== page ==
The price is slightly higher in Germany, but it is natural because of the new services added like digital radio, HD TV, 3D, and all of that pause rewind fancy stuff.

At least be glad you don't pay council tax
14:00 January 1, 2013 by greatgerman
I am unemployed and i would like to get exempted fom GEZ. So could any one suggest what could i do......Filling out forms or so whatever.....
14:03 January 1, 2013 by lucksi
BBC at least has some quality programming to show for the fees.
14:16 January 1, 2013 by Berlin fuer alles
BBC does not show advertisements. German TV bombards you with advertisements. It is almost like we pay to produce the advertisements.
14:40 January 1, 2013 by puisoh
@ greatgerman .. I have no TV at home. And I discussed this at great length with my Husband, even the blind and deaf will have to pay. Our conclusion : only a dead man is exempted.
23:24 January 1, 2013 by Steve1949
@puisoh.............If you read the article it says you must pay even if you own a computer which obviously you do. I also think it's a dumb law especially if you already subscribe to Cable or Satellite TV package. I also think the dog tax is ridiculous as well. Welcome to Germany. If there's a way to get money out of you the German government will surely find a way.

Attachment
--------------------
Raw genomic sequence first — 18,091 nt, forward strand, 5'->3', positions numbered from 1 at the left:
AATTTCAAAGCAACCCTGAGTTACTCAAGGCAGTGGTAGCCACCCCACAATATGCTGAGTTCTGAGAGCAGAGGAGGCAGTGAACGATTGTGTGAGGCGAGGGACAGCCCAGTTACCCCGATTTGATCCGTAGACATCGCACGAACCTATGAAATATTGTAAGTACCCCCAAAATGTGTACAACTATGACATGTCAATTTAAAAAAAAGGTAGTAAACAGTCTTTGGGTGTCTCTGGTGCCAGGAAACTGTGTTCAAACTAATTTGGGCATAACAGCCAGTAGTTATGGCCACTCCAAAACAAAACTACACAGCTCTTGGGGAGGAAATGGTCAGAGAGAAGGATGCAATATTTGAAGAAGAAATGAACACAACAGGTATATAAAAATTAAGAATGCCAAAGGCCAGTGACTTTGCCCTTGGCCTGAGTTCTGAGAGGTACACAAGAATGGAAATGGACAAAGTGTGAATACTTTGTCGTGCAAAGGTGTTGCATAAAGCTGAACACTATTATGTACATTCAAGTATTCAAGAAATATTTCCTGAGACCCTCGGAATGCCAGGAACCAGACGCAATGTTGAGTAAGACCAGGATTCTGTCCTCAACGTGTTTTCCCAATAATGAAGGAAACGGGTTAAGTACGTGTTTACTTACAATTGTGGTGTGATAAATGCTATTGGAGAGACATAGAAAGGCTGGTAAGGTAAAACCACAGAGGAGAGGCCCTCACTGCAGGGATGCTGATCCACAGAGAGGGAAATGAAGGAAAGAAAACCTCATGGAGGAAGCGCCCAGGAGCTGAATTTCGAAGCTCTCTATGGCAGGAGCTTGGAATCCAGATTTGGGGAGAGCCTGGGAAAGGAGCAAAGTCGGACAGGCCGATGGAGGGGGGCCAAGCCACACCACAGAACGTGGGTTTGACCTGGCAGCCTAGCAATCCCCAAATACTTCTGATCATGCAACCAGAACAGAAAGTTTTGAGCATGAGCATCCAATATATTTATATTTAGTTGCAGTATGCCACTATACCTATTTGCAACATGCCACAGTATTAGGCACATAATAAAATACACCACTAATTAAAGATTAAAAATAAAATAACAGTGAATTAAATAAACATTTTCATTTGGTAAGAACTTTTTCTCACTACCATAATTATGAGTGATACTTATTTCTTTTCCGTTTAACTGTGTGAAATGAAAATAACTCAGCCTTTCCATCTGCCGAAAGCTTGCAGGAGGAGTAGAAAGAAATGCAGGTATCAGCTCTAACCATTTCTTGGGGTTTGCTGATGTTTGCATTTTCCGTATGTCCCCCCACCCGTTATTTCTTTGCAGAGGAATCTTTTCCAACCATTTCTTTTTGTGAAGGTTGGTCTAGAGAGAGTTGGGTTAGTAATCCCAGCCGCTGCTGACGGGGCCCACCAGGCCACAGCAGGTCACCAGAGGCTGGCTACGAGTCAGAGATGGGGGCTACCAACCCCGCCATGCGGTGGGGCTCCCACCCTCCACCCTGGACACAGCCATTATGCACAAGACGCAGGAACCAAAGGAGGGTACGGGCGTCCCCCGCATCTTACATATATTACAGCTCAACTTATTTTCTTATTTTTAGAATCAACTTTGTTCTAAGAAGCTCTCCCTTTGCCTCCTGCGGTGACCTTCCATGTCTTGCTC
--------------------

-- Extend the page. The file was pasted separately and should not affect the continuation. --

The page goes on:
Today's headlines
Wolf spotted in North Rhine-Westphalia
File photo: DPA

Wolf spotted in North Rhine-Westphalia

Camera traps have spotted a wolf for the second time in a month in North Rhine-Westphalia, the state environment ministry reported on Friday. READ  

German ranchers murdered in Paraguay
Paraguayan police on patrol in an area known to contain EPP rebels. File photo: DPA

German ranchers murdered in Paraguay

The Foreign Ministry in Berlin confirmed that two Germans living in Paraguay were kidnapped and killed earlier this week. READ  

AfD braces for busy conference weekend
"Vote AfD!" reads the flyover message. Photo: DPA

AfD braces for busy conference weekend